"This language is stepping into an unknown universe, when your computer starts building things for you," says Gunawardena. "Your whole relationship with the computer becomes a different one. You've ceded some control to the machine. The machine is drawing inferences on your behalf and constructing things for you."

The researchers sometimes admit, half-joking, that Little b sometimes feels a little bit like "The Matrix" - referring, of course, to the film trilogy in which human beings lived in a computer-generated virtual world.

Mallavarapu and Gunawardena have a pretty clear vision for this project: they want every biologist in the world to use it.

But in order to bring the program out from the early adopter community, where it is currently being used by colleagues in the Harvard community, it needs to be more accessible.

"The next step is to create an interface that's easy to use," says Gunarwardena. "Think of web page development. Lots of people are creating web pages with little or no knowledge of HTML. They use simple interfaces like Dreamweaver. Once we've developed the equivalent, scientists will be able to use our system without having to learn Little b."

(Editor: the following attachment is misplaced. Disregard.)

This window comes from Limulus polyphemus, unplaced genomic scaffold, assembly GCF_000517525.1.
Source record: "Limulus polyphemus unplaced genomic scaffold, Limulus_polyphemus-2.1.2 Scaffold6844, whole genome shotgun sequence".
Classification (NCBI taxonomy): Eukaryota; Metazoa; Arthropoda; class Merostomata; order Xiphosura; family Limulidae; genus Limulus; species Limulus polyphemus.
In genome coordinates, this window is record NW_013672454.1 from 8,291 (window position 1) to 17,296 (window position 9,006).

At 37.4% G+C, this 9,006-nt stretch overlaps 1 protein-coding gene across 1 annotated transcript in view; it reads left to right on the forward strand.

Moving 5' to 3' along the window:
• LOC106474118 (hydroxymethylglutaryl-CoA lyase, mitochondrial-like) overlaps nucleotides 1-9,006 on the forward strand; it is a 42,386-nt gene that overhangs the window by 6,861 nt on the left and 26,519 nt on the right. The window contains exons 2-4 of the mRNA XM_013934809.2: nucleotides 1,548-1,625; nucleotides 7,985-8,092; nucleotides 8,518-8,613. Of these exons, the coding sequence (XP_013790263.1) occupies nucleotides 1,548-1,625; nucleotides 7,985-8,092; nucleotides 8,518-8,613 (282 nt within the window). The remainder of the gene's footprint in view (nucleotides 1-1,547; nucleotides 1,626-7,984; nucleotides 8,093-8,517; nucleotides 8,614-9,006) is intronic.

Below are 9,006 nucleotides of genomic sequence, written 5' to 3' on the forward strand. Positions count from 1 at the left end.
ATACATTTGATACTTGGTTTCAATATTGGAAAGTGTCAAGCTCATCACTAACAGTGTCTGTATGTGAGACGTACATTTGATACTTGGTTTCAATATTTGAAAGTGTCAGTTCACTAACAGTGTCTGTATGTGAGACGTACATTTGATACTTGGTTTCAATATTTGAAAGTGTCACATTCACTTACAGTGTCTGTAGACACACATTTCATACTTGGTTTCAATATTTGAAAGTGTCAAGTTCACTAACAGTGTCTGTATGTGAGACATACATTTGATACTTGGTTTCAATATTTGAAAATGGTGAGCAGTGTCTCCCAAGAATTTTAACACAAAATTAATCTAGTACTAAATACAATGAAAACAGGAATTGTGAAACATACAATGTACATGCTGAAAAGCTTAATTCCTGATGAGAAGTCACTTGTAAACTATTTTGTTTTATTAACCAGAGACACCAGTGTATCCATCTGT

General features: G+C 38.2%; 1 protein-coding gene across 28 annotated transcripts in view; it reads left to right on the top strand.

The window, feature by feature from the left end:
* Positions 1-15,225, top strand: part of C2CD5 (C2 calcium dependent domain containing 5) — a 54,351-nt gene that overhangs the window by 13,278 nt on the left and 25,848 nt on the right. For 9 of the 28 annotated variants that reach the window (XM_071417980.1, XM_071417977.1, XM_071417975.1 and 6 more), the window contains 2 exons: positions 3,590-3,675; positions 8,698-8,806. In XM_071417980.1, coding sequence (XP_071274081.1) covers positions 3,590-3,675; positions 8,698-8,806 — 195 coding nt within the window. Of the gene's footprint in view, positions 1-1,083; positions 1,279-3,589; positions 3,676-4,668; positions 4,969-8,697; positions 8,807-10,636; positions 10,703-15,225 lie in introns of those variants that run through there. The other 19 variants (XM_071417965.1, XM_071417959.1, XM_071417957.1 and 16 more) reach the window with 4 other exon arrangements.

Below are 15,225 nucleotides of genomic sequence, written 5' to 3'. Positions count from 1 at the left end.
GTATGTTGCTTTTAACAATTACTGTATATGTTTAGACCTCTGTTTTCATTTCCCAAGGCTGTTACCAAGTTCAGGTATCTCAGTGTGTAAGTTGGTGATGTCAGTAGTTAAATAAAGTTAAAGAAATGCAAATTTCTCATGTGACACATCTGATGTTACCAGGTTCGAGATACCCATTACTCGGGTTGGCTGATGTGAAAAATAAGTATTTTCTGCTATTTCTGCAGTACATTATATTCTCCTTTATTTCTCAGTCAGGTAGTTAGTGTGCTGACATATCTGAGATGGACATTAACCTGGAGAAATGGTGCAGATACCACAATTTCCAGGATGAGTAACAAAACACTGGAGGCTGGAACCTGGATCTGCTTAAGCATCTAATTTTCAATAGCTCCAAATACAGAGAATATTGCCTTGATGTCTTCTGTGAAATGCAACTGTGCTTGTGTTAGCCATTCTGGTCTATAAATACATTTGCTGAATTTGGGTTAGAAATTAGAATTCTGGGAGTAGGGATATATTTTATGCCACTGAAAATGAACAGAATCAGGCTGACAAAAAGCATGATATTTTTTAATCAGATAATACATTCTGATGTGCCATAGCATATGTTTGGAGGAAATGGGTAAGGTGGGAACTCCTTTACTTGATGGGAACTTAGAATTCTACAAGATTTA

And the more people use it, the smarter it gets. As researchers around the world input their discoveries into Little b, the program will assimilate that information into its language.

The ultimate goal is to have an in silico, virtual cell - a dynamic biological system living in software.

"Sure, it's a long way off," says Gunawardena, "but we're getting there."

Full citation:

Journal of the Royal Society Interface, online publication, July 23, 2008

"Programming with models: modularity and abstraction provide powerful capabilities for systems biology"

Aneil Mallavarapu, Matthew Thomson, Benjamin Ullian, and Jeremy Gunawardena

*Andrew Apel, guest editor